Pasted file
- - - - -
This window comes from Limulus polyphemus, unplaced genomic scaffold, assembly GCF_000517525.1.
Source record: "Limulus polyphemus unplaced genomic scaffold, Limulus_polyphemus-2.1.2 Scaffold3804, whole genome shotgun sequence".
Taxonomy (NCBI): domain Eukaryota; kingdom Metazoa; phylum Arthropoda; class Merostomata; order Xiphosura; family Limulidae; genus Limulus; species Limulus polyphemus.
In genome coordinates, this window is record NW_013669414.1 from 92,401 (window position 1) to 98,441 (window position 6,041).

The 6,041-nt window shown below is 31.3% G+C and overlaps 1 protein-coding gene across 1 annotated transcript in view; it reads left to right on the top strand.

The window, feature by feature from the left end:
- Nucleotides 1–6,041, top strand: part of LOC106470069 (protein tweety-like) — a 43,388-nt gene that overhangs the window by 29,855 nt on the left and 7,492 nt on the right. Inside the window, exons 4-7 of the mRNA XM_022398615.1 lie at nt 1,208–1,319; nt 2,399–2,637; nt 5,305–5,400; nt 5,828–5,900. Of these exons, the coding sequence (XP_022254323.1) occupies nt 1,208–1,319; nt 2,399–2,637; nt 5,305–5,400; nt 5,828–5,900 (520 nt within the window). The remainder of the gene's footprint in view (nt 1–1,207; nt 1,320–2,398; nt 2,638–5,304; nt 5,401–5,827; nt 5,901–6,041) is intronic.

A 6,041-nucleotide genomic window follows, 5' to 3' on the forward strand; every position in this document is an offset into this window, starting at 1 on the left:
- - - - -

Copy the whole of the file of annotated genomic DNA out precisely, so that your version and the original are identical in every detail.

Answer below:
This window comes from Limulus polyphemus, unplaced genomic scaffold, assembly GCF_000517525.1.
Source record: "Limulus polyphemus unplaced genomic scaffold, Limulus_polyphemus-2.1.2 Scaffold3804, whole genome shotgun sequence".
Taxonomy (NCBI): domain Eukaryota; kingdom Metazoa; phylum Arthropoda; class Merostomata; order Xiphosura; family Limulidae; genus Limulus; species Limulus polyphemus.
In genome coordinates, this window is record NW_013669414.1 from 92,401 (window position 1) to 98,441 (window position 6,041).

The 6,041-nt window shown below is 31.3% G+C and overlaps 1 protein-coding gene across 1 annotated transcript in view; it reads left to right on the top strand.

The window, feature by feature from the left end:
- Nucleotides 1–6,041, top strand: part of LOC106470069 (protein tweety-like) — a 43,388-nt gene that overhangs the window by 29,855 nt on the left and 7,492 nt on the right. Inside the window, exons 4-7 of the mRNA XM_022398615.1 lie at nt 1,208–1,319; nt 2,399–2,637; nt 5,305–5,400; nt 5,828–5,900. Of these exons, the coding sequence (XP_022254323.1) occupies nt 1,208–1,319; nt 2,399–2,637; nt 5,305–5,400; nt 5,828–5,900 (520 nt within the window). The remainder of the gene's footprint in view (nt 1–1,207; nt 1,320–2,398; nt 2,638–5,304; nt 5,401–5,827; nt 5,901–6,041) is intronic.

A 6,041-nucleotide genomic window follows, 5' to 3' on the forward strand; every position in this document is an offset into this window, starting at 1 on the left: